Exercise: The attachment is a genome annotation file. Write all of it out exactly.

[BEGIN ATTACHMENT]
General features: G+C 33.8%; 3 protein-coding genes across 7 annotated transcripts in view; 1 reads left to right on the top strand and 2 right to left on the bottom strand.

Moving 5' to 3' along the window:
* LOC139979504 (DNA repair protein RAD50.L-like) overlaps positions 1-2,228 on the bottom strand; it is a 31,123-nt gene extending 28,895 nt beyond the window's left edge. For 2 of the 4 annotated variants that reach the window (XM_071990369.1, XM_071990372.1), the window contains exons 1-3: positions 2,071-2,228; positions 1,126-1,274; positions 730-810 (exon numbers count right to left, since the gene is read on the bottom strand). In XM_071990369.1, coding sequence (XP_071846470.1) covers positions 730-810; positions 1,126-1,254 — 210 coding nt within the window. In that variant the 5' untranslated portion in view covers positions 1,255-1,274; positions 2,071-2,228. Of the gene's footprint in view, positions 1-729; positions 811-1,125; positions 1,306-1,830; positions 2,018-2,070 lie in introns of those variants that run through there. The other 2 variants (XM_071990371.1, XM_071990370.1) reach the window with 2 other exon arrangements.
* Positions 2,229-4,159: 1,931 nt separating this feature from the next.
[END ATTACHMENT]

General features: G+C 33.8%; 3 protein-coding genes across 7 annotated transcripts in view; 1 reads left to right on the top strand and 2 right to left on the bottom strand.

Moving 5' to 3' along the window:
* LOC139979504 (DNA repair protein RAD50.L-like) overlaps positions 1-2,228 on the bottom strand; it is a 31,123-nt gene extending 28,895 nt beyond the window's left edge. For 2 of the 4 annotated variants that reach the window (XM_071990369.1, XM_071990372.1), the window contains exons 1-3: positions 2,071-2,228; positions 1,126-1,274; positions 730-810 (exon numbers count right to left, since the gene is read on the bottom strand). In XM_071990369.1, coding sequence (XP_071846470.1) covers positions 730-810; positions 1,126-1,254 — 210 coding nt within the window. In that variant the 5' untranslated portion in view covers positions 1,255-1,274; positions 2,071-2,228. Of the gene's footprint in view, positions 1-729; positions 811-1,125; positions 1,306-1,830; positions 2,018-2,070 lie in introns of those variants that run through there. The other 2 variants (XM_071990371.1, XM_071990370.1) reach the window with 2 other exon arrangements.
* Positions 2,229-4,159: 1,931 nt separating this feature from the next.